DAVOS, Switzerland: At least nine international companies have expressed interest to invest or expand their business in the Philippines, members of President Ferdinand “Bongbong” Marcos Jr.’s economic team said.
Trade Secretary Alfredo Pascual met with officials of four companies, including Morgan Stanley chairman for Asia-Pacific Gokul Laroia.
Laroia, in an earlier meeting with Marcos on the sidelines of the World Economic Forum (WEF), said Morgan Stanley would open an office in Manila.
Morgan Stanley is a New York-based financial services corporation that advises, originates, trades, manages, and distributes capital for institutions, governments, and individuals.
Besides Morgan Stanley, Pascual also had talks with Jeff Maggioncalda, chief executive officer of Coursera, an education platform that partners with top universities and organizations worldwide, as well as officials of Glencore, a Swiss multinational company dealing with natural resources, and Astranis, a US-based company that provides low-level satellites for purposes of access to the internet.
Pascual said business leaders at the WEF have acknowledged that the Philippines’ main selling point is its young, vibrant, and trainable workforce with a median age of 33+.
“Their confirmation that our young workers are very optimistic in their work and very good attitude toward work,” he added.
Meanwhile, Transportation Secretary Jaime Bautista said he had met with five company executives, including Dolf van den Brink, CEO of Heineken, who expressed their interest to increase their presence in the Philippines.
The Dutch pilsner is currently in partnership with Asia Brewery.
Bautista added Thomas Buberl, CEO of leading Swiss insurer AXA expressed the same interest.
AXA is currently in partnership with the Metrobank Group in the Philippines.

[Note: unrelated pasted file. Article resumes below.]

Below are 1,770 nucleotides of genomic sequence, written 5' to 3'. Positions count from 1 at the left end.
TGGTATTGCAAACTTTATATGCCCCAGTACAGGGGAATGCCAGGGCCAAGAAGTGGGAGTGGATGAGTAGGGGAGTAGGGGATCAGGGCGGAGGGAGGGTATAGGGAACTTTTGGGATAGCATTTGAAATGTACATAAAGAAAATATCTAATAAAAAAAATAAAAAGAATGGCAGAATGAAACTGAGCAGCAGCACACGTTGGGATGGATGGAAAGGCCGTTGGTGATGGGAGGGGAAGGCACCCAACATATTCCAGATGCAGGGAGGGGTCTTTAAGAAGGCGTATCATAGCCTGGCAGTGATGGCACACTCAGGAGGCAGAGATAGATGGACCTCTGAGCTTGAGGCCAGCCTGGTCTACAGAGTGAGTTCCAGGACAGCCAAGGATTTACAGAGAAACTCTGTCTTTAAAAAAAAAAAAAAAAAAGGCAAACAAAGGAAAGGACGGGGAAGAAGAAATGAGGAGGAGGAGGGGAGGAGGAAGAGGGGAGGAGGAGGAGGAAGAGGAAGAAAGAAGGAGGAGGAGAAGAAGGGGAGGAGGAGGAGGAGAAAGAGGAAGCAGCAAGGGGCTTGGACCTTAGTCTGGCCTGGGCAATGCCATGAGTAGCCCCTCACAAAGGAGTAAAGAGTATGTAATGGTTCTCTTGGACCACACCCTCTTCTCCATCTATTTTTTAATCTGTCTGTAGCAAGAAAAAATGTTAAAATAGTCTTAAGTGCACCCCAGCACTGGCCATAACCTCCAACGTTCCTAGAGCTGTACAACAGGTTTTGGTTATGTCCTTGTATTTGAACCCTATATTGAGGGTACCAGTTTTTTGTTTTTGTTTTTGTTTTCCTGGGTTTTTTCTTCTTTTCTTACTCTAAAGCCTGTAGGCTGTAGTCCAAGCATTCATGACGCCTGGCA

Blackwater, a Chicago-based private venture capital firm, Bautista said is considering investing in Philippine infrastructure.
“So they are happy to work with us, to expand their presence in the Philippines,” he added.
Bautista reported that former British Prime Minister Tony Blair had expressed support for the Philippines’ railway projects.
“So I think this participation in this World Economic Forum is very important because as mentioned by the other Cabinet secretaries, we are selling the Philippines. Now they have more understanding of what the projects of the Marcos administration,” Bautista said.
Socioeconomic Planning Secretary Arsenio Balisacan, meanwhile, said the main concern of business leaders at the WEF was the state and direction of the Philippines.
“They have heard about our constraints, the issues, and what has been done by our key decision-makers on these issues. And I think that interaction proves very useful because as I said, they would want to hear whether the story that’s emerging in the Philippines is sustainable. They ask a lot of questions about our moving forward — policy concerns, policy issues, what we are doing to make the economy even more attractive for investors, what reforms are being advanced, what legislative measures are being tackled to make the economy more attractive for long-term development,” Balisacan said.